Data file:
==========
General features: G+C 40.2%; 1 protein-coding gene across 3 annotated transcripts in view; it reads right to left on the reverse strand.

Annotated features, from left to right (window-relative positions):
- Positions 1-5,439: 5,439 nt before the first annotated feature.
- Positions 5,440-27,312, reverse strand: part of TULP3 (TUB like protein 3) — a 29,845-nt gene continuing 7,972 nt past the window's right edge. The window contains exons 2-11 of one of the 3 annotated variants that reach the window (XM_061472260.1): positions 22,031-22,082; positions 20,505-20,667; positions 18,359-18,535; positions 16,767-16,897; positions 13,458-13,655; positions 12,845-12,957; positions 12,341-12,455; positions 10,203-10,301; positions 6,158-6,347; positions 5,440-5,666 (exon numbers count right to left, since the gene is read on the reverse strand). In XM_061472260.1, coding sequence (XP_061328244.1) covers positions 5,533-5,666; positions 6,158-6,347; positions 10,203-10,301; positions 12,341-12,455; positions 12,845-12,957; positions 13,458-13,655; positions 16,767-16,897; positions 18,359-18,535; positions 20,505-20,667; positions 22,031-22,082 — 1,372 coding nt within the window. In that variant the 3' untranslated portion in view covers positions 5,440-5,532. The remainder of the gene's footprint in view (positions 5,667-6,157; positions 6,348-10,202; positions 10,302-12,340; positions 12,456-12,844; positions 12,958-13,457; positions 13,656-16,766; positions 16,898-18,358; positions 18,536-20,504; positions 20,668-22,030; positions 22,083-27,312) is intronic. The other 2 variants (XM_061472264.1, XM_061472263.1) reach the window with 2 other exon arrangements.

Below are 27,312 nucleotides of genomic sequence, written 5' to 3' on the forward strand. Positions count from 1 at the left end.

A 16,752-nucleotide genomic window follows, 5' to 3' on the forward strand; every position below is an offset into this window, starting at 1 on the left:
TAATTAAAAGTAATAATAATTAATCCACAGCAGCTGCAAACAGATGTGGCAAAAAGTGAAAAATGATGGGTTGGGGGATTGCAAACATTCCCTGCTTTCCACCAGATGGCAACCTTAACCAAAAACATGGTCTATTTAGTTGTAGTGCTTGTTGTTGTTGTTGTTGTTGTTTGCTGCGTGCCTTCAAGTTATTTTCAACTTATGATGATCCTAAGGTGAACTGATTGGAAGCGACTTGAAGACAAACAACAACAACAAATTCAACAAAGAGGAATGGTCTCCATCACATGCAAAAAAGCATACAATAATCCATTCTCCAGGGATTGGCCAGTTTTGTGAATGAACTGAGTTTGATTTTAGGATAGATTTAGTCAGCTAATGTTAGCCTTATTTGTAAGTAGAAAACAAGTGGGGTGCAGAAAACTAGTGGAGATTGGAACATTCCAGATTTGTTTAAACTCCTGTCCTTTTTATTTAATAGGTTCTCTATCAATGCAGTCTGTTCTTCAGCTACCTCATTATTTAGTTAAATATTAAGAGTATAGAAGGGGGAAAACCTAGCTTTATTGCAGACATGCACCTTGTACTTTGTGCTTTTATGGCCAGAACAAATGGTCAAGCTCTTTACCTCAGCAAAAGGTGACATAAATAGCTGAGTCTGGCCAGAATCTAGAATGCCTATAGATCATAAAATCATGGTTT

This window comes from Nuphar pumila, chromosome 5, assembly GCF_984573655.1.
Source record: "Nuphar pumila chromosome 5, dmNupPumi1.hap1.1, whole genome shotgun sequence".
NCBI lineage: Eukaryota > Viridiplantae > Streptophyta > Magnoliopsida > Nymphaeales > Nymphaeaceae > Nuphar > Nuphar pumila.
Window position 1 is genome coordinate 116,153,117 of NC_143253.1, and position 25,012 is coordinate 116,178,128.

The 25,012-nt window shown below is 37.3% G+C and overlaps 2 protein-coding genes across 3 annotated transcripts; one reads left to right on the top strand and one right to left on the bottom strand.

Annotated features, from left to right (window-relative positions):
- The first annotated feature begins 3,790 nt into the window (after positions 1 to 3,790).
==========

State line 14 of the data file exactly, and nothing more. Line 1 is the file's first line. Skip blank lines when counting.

- The first annotated feature begins 3,790 nt into the window (after positions 1 to 3,790).